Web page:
Turn on Country Music Television and you'll find re-runs of "The Dukes of Hazzard" and "Are You Smarter than a 5th Grader."
You may get lucky and find some actual "country music" videos. Wait until 2 or 3 a.m., and you might come across a genuine country music artist by the name of Marty Stuart, selling classic country CD collections.
If anyone is qualified to sell such a product, it's Marty Stuart. Now 52, Stuart has had a storied career. A fixation with country led him to teach himself guitar and mandolin as a child. At 13, Stuart earned a place in the band of bluegrass legend Lester Flatt. After the gig was up, he went on to play with other renowned figures like Doc Watson and Vassar Clements and spent five years with Johnny Cash.
Breaking out as a solo artist in the mid 1980s, Stuart achieved a few chart successes with his eclectic country performances. Although critical acclaim has remained with him, commercial triumphs have been sparse in the last 15 years. Regardless, Marty Stuart would probably tell you it's not his prerogative to be at the top of the charts.
Stuart released his sixteenth studio album, "Ghost Train: The Studio B Sessions," in the late summer of 2010. Again, sales weren't exceptional, but the release landed on many year-end best-of lists and was nominated for two Grammy Awards.
Of the country albums released last year, "Ghost Train" is most certainly the most traditional and true to the original form of the music. It was recorded in the historic RCA Studio B in Nashville, Tenn., where Elvis Presley, Ernest Tubb and Hank Snow once put their hits on tape. With "Ghost Train," Stuart shows he is worthy enough to stand in such footprints.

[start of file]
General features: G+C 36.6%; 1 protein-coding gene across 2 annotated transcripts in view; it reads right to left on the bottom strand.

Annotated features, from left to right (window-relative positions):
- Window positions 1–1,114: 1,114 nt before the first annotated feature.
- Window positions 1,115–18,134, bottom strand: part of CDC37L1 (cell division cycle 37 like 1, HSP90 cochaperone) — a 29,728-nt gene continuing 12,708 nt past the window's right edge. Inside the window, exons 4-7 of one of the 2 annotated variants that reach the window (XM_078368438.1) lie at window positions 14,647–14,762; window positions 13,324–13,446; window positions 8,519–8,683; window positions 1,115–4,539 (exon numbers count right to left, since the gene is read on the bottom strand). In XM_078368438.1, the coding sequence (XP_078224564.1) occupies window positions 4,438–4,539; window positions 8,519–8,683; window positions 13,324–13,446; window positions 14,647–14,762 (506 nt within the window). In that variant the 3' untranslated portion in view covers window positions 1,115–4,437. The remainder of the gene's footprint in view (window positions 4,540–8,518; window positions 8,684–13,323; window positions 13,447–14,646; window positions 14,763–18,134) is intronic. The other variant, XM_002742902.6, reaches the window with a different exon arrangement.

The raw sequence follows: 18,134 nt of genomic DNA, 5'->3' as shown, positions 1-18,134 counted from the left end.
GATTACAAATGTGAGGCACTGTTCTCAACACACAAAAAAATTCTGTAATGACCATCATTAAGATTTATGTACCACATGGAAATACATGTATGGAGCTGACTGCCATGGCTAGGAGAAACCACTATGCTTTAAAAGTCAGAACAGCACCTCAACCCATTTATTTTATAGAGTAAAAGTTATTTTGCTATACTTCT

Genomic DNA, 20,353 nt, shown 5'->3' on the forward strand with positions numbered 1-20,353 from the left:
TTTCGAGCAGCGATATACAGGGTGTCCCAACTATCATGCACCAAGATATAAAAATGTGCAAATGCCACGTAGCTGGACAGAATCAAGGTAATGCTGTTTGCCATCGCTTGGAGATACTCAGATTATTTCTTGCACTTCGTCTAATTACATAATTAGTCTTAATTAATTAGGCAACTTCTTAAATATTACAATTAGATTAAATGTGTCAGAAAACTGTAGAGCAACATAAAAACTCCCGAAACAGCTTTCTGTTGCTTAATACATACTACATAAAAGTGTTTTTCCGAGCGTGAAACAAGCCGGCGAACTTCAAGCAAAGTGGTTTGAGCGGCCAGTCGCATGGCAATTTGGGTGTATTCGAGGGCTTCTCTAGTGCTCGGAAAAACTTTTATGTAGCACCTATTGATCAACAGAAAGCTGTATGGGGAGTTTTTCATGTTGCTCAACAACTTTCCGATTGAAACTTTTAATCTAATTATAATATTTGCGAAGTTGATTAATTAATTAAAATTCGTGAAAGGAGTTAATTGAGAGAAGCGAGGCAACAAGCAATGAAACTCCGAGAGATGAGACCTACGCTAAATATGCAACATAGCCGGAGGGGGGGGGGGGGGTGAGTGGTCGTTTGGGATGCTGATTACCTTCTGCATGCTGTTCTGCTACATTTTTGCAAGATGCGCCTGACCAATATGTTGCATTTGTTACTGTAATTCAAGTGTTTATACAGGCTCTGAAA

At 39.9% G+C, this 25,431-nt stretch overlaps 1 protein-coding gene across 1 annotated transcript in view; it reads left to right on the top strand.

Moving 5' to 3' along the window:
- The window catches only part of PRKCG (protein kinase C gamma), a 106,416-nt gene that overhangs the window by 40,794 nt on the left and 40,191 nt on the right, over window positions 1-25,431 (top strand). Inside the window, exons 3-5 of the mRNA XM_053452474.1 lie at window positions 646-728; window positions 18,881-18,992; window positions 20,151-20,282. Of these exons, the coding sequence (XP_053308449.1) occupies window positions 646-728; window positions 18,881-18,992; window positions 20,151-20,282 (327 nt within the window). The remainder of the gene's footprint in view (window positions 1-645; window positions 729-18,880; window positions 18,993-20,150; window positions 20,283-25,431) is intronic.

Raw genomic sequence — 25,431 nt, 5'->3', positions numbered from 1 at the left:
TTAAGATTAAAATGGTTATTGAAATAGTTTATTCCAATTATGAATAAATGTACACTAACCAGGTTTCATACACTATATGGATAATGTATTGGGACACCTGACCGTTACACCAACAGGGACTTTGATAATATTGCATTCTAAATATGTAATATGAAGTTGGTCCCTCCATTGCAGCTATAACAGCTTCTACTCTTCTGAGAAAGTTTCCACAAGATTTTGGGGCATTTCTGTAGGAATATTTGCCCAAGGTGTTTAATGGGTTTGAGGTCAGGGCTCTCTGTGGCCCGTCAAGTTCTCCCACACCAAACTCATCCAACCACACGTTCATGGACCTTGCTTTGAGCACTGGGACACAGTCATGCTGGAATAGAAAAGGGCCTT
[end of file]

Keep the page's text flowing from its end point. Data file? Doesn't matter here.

Ringing steel guitar, impassioned mandolin and guitar picking and country-boy delivery are all over "Ghost Train." It has a classic-country feel that will take the listener back half a century or more. Stuart is what some call a neo-traditionalist: He performs the country more closely associated with years past
Though the dark spots of "Ghost Train" are prominent, radiance is never far away. Openers "Branded" and "Country Boy Rock & Roll" send "Ghost Train" down the tracks with rocking speed. The title song, "Ghost Train Four-Oh-Ten," is a 12-bar blues song, featuring a brilliant steel guitar emulating a train horn. The three instrumentals sprinkled through the album are also upbeat and do a fantastic job of showcasing Stuart's musical talent.
When the stop at somberness arrives, it does not come without reason. Stuart's long-time friend and country singer, Porter Wagoner, passed away in 2007, shortly after Stuart produced his final album. Stuart resorted to writing about his friend to soften the blow of the loss and the result is "Porter Wagoner's Grave." Part spoken-word, the song describes a posthumous visit from Wagoner, who delivers some wisdom to his friend.
Another bleak song, "Hangman," is the stirring description of the life of an executioner. It is especially notable because it is the last song to which Johnny Cash put a pen. Stuart co-wrote the song with Cash four days before his death in 2003.
"Ghost Train" wouldn't be a true country album without a tear-in-your-beer song, like "Drifting Apart," about a breaking relationship. Stuart's real-life relationship with singer Connie Smith is anything but, as heard in the two songs they wrote together for the album, "A World Without You" and "I Run To You," the latter of which is a passionate duet.
"Ghost Train: The Studio B Sessions" continues Marty Stuart's veracious ode to real country music. Unlike "New Country" artists, Stuart is less about name-checking the legends of the field and more about honoring them by keeping them alive in his lyricism and musical delivery.
Marty Stuart is online at http://www.martystuart.net.